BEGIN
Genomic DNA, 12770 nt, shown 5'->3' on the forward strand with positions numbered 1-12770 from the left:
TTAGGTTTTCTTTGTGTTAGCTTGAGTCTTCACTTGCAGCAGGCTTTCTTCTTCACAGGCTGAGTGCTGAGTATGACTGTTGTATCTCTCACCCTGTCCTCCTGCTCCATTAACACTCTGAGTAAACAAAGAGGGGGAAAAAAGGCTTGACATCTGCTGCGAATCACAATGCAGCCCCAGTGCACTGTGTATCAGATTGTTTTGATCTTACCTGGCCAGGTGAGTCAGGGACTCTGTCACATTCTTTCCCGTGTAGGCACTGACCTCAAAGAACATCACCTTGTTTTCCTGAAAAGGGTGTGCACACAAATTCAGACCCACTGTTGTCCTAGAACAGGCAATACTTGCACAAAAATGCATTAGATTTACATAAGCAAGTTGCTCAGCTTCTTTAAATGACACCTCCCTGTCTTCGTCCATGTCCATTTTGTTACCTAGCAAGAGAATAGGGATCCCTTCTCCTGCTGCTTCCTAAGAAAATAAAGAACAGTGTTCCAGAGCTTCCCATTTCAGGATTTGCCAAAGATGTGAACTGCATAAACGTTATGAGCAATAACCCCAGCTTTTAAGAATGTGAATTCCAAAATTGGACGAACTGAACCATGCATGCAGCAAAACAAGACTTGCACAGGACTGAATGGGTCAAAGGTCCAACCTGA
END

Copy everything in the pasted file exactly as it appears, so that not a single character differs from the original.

Genomic DNA, 12770 nt, shown 5'->3' on the forward strand with positions numbered 1-12770 from the left:
TTAGGTTTTCTTTGTGTTAGCTTGAGTCTTCACTTGCAGCAGGCTTTCTTCTTCACAGGCTGAGTGCTGAGTATGACTGTTGTATCTCTCACCCTGTCCTCCTGCTCCATTAACACTCTGAGTAAACAAAGAGGGGGAAAAAAGGCTTGACATCTGCTGCGAATCACAATGCAGCCCCAGTGCACTGTGTATCAGATTGTTTTGATCTTACCTGGCCAGGTGAGTCAGGGACTCTGTCACATTCTTTCCCGTGTAGGCACTGACCTCAAAGAACATCACCTTGTTTTCCTGAAAAGGGTGTGCACACAAATTCAGACCCACTGTTGTCCTAGAACAGGCAATACTTGCACAAAAATGCATTAGATTTACATAAGCAAGTTGCTCAGCTTCTTTAAATGACACCTCCCTGTCTTCGTCCATGTCCATTTTGTTACCTAGCAAGAGAATAGGGATCCCTTCTCCTGCTGCTTCCTAAGAAAATAAAGAACAGTGTTCCAGAGCTTCCCATTTCAGGATTTGCCAAAGATGTGAACTGCATAAACGTTATGAGCAATAACCCCAGCTTTTAAGAATGTGAATTCCAAAATTGGACGAACTGAACCATGCATGCAGCAAAACAAGACTTGCACAGGACTGAATGGGTCAAAGGTCCAACCTGA